Submitted by: sdemir   Date: 2024-05-15 11:53
Cellular factors involved in the hepatitis C virus life cycle
Hui-Chun Li, Chee-Hing Yang, and Shih-Yen Lo
World J Gastroenterol. 2021 Jul 28; 27(28): 4555–4581.

The hepatitis C virus (HCV), an obligatory intracellular pathogen, highly depends on its host cells to propagate successfully. The HCV life cycle can be simply divided into several stages including viral entry, protein translation, RNA replication, viral assembly and release. Hundreds of cellular factors involved in the HCV life cycle have been identified over more than thirty years of research. Characterization of these cellular factors has provided extensive insight into HCV replication strategies. Some of these cellular factors are targets for anti-HCV therapies. In this review, we summarize the well-characterized and recently identified cellular factors functioning at each stage of the HCV life cycle.

Model of hepatitis C virus particles (lipo-viral particles) secreted from cells. A: Most of the lipo-viral particles (LPV)’s membrane is a lipid monolayer. A bilayer-containing region is where the viral envelope proteins (i.e., E1 and E2) are inserted. Viral envelope proteins may also exist in the phospholipid monolayer membrane. Though the precise structure has not yet been determined, LVPs are believed to have multiple copies of Apo-E and less Apo-A1 molecules but only one Apo-B100 molecule (left). Some LPVs may not have Apo-B (right). Within the phospholipid monolayer, there are the core proteins wrapping the viral RNA genome and neutral lipids (e.g., cholesterol esters and triglycerides); B: Serum lipoproteins are possibly associated with hepatitis C virus particles in different ways. HCV: Hepatitis C virus.
Model of cell-free virus entry into hepatocytes. Hepatitis C virus (HCV) lipo-viral particles (LPVs) may be captured by DC-SIGN on the dendritic cells or L-SIGN on the endothelium in the sinusoidal space. After transfer to Space of Disse, HCV LPVs could attach to the hepatocytes through interacting with highly sulfated heparan sulfate proteoglycans, low-density lipoprotein receptor and scavenger receptor class B type 1 (1). This attachment allows the engagement of LPVs to cluster of differentiation 81 (CD81) and then induces the epidermal growth factor receptor receptor signaling (2). Lateral diffusion of the CD81–HCV complexes results in the association of CD81–HCV with Claudin-1 (3) and then OCLIN (4). Formation of the HCV–CD81–CLDN1–OCLIN complex allows viral particles internalized through clathrin-dependent endocytosis (5). Endosomal acidification induces the fusion of viral particles possibly through E1 and leads to the release of the viral genomic RNA into cytosol (6). HSPGs: Heparan sulfate proteoglycans; HCV: Hepatitis C virus; EGFR: Epidermal growth factor receptor; LDLR: Low-density lipoprotein receptor.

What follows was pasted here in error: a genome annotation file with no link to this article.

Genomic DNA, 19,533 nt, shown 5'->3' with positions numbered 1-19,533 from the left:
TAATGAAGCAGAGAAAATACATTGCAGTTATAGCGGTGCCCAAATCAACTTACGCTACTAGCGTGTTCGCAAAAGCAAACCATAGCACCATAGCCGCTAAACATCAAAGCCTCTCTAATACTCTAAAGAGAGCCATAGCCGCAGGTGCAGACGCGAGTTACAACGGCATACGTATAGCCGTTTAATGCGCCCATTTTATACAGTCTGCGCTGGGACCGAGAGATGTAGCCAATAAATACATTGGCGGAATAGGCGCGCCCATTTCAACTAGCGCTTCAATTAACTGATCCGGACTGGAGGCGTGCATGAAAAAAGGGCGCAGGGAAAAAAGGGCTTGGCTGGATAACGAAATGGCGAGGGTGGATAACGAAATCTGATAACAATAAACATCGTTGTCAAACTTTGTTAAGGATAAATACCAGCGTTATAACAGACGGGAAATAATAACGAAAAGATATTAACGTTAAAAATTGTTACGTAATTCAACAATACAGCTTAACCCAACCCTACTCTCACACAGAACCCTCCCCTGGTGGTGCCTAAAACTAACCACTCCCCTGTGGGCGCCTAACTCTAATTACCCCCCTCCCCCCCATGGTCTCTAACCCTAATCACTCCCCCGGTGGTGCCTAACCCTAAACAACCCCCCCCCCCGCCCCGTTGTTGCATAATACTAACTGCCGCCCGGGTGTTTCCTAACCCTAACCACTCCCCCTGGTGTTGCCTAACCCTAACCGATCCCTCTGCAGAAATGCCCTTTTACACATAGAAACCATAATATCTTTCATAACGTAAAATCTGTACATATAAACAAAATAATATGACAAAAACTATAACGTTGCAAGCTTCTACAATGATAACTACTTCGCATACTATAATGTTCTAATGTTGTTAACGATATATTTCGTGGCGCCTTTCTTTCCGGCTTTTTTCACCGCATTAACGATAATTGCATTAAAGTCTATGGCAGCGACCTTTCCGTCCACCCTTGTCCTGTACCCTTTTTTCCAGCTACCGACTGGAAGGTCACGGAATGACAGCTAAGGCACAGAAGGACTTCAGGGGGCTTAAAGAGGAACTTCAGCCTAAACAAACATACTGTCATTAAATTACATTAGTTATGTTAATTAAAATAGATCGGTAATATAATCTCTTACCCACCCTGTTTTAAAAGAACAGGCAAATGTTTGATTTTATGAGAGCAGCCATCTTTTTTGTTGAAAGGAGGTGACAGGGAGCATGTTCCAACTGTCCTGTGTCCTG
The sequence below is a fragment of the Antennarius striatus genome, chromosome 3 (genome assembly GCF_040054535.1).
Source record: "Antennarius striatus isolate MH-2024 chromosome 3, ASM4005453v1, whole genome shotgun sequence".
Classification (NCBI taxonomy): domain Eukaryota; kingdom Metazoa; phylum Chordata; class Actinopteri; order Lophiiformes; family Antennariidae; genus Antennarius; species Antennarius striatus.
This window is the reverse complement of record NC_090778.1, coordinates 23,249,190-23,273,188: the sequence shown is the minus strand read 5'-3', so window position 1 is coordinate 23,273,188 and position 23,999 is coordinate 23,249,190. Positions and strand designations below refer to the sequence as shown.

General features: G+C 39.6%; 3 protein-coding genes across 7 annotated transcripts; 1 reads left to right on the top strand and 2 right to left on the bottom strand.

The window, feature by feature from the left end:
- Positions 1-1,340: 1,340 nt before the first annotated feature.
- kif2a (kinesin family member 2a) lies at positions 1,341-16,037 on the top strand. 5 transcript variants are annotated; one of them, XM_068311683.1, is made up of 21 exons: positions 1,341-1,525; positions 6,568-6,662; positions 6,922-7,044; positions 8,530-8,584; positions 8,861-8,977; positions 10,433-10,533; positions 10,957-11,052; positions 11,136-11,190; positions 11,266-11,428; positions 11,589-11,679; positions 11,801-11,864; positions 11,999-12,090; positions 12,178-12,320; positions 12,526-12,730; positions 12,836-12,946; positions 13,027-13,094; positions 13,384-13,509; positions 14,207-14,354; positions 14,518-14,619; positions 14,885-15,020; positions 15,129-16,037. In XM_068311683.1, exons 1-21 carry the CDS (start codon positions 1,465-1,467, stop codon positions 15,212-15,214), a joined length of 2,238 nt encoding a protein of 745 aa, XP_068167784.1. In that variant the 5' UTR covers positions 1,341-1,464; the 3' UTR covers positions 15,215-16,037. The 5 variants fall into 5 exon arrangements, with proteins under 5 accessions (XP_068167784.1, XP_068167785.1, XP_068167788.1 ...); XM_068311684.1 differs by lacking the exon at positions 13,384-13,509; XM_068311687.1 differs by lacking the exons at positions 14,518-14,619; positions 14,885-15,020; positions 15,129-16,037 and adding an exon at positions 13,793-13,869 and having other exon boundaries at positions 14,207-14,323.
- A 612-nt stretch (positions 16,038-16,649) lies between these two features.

Hepatitis C virus protein translation. A: Translation of hepatitis C virus (HCV) genomic RNA is regulated by the internal ribosome entry site in the 5’-untranslated region (5’UTR) along with a short segment of the core gene sequence, the cis-acting replication element in the NS5B coding region and by the entire 3’UTR. Binding sites for eIF3 and 40S were marked. The start and stop codons for protein translation are marked by black squares, while two recognition sites on the 5’UTR for miR122 are marked by black rectangles; B: Polyprotein is co- and post-translationally cleaved by host or viral proteases to yield the structural proteins (core, E1 and E2) and the nonstructural proteins (p7, NS2, NS3, NS4A, NS4B, NS5A and NS5B proteins). Core, E1 and E2 are processed by cellular signal peptidase (filled arrowhead). Mature core protein will be generated after further cleavage by signal peptide peptidase (empty arrowhead)[317]. The NS2/NS3 junction site is cleaved by the NS2–NS3 auto-protease[318] (empty arrow), and the remaining nonstructural proteins are processed by the NS3/4A proteinase[319] (filled arrow); C: All of the HCV proteins are associated with endoplasmic reticulum directly or indirectly[320]; D: Then, NS3, NS4A, NS4B, NS5A and NS5B proteins will form the replication complex. Core and NS5A proteins will be transferred to lipid droplets, while E1 and E2 proteins will stay in the assembly sites. IRES: Internal ribosome entry site; 5’UTR: 5’-untranslated region.

A proposed model for hepatitis C virus assembly. Lipid droplets (LDs) are surrounded by endoplasmic reticulum (ER)[321]. LDs with a hepatitis C virus (HCV) core and NS5A proteins are close to replication sites [double membrane vesicle (DMV)] and assembly sites. HCV genomic RNA synthesized by the replication complex (NS3–NS5B proteins) in the DMVs will be transferred by NS5A and NS3-4A proteins and encapsidated by the core proteins to form the nucleocapsid. Then, the HCV nucleocapsid will interact with glycoproteins E1/E2 in the assembly sites and bud into the ER lumen. Both Apo-B-dependent and -independent mechanisms are possibly involved in HCV particle assembly. One model shows the production of a fused form of HCV with very-low-density lipoproteins. Another model shows the budding of HCV particles with several apolipoproteins but not Apo-B. Nascent viral particles may be further lipidated by luminal lipoproteins and incorporated with exchangeable apolipoproteins. ER: Endoplasmic reticulum.
Tagler: Hepatitis,  Replication

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